This paper runs counter to the majority of papers in this volume in focusing on the argument that, while welcoming opportunities to use new resources and methods, we should not neglect to improve and refine the resources and methods we already have.
The path of progress in corpus linguistics is strewn with unfinished business. Because no other realistic course is available, corpus linguists have understandably been following the path of practicality, pragmatism and opportunism. By and large, we have built up the resources and techniques of the present generation by taking advantage of what is already available and what can be relatively easily obtained. Our research efforts have consequently been limited and skewed by what resources we have been able to lay our hands on.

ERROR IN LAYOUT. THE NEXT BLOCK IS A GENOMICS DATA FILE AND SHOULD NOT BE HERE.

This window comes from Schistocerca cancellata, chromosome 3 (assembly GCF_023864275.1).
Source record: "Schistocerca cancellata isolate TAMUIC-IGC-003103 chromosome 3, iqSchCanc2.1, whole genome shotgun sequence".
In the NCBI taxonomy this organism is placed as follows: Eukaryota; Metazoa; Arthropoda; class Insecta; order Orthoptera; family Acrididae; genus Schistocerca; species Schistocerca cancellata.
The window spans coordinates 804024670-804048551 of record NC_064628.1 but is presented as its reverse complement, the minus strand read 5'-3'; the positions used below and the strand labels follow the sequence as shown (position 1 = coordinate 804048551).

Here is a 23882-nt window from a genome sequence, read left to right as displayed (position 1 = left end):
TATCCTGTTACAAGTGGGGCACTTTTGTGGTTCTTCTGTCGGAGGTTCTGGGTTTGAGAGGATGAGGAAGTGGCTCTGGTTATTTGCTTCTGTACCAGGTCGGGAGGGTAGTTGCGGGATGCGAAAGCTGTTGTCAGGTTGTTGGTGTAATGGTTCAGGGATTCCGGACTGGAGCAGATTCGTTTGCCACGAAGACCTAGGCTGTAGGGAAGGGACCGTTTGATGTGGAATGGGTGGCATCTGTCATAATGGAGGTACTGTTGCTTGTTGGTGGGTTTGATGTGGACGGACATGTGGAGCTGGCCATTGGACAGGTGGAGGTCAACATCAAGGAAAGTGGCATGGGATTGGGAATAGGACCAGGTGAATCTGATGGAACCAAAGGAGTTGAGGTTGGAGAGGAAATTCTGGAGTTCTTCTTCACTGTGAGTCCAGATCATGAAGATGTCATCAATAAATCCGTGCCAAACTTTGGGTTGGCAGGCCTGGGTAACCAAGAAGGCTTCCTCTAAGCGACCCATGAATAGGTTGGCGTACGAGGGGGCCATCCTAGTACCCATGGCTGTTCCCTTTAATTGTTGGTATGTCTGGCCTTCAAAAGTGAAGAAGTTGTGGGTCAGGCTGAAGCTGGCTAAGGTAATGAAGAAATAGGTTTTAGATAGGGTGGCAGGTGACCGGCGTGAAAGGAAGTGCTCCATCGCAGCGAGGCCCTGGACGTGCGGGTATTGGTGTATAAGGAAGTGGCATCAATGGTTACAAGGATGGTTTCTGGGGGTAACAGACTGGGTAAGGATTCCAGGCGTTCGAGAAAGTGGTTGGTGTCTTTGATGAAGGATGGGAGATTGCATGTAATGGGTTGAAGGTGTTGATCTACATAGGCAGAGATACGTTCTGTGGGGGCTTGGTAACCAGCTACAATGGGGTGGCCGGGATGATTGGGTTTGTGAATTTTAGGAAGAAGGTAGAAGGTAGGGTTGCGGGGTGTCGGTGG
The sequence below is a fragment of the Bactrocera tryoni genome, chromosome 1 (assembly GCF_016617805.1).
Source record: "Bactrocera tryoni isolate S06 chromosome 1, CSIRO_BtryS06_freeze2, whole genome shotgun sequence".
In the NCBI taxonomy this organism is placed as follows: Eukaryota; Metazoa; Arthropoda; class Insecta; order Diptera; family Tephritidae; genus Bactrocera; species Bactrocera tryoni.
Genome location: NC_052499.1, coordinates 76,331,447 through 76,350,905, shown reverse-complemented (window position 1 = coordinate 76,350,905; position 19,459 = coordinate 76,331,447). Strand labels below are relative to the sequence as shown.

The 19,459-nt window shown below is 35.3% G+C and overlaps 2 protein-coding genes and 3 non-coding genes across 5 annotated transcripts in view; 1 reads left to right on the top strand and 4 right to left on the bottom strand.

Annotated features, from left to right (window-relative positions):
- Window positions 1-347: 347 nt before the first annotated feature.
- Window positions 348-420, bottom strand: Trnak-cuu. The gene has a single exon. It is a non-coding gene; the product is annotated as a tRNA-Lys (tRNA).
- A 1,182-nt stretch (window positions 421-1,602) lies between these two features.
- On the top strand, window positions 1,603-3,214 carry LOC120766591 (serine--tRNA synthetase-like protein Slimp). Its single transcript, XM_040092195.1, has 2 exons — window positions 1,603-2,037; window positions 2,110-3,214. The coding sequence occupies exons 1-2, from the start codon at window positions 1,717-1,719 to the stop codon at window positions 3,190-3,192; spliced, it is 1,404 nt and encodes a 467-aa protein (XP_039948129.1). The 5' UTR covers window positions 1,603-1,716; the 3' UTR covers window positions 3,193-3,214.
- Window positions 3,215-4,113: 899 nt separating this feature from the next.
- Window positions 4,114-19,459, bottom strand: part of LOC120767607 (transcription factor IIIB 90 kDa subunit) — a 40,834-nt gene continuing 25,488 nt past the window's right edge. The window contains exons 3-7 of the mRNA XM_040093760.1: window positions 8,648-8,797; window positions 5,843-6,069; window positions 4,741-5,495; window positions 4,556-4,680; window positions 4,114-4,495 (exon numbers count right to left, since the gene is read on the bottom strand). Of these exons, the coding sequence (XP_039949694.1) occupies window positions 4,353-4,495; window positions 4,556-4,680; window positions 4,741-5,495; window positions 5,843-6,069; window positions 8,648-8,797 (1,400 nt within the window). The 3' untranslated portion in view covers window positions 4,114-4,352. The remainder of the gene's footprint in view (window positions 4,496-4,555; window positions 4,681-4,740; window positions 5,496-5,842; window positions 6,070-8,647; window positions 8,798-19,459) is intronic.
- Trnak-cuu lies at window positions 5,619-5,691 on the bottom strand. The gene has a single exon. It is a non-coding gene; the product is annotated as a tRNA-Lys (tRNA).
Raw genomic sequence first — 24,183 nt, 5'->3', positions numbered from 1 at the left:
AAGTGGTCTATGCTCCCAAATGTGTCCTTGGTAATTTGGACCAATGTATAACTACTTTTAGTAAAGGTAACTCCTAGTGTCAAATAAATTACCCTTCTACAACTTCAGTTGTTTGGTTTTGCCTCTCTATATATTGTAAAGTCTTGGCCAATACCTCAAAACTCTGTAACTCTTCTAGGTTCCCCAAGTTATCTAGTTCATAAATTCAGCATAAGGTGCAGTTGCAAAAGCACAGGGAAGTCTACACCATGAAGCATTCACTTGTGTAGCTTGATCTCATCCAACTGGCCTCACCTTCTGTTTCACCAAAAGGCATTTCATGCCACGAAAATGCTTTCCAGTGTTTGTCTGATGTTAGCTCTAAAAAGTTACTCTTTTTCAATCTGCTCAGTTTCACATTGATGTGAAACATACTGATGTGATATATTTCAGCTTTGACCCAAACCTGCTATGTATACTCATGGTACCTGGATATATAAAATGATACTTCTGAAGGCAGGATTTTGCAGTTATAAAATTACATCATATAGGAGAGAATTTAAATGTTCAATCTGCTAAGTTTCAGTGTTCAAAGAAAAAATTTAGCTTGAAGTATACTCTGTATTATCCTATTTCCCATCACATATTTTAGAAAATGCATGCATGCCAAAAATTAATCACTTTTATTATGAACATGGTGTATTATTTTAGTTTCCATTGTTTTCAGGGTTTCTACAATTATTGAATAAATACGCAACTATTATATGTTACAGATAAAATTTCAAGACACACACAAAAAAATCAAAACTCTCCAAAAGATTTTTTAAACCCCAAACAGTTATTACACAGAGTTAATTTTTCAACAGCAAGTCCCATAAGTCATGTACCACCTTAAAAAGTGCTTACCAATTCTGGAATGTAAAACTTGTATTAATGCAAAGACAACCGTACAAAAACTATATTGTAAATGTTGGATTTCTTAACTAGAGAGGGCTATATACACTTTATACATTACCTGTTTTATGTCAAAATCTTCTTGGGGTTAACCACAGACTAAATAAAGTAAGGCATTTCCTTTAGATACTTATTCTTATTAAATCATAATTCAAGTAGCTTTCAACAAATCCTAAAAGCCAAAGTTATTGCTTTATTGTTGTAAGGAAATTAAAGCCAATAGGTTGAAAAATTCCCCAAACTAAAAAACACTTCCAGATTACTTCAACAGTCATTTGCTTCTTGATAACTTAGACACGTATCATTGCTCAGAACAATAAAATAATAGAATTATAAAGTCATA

In this paper, I illustrate the skewing effect with reference to corpus design and composition, focusing on the desiderata of representativeness, ‘balancedness’ and comparability. After arguing that we need to give more consideration to these basic requirements, I briefly address the issue of representativity (a term used to mean ‘the degree to which a corpus is representative’) in relation to the use of the world-wide web as a source of corpus data, both with respect to ‘the web as corpus’ and with respect to ‘corpus building from www-material’.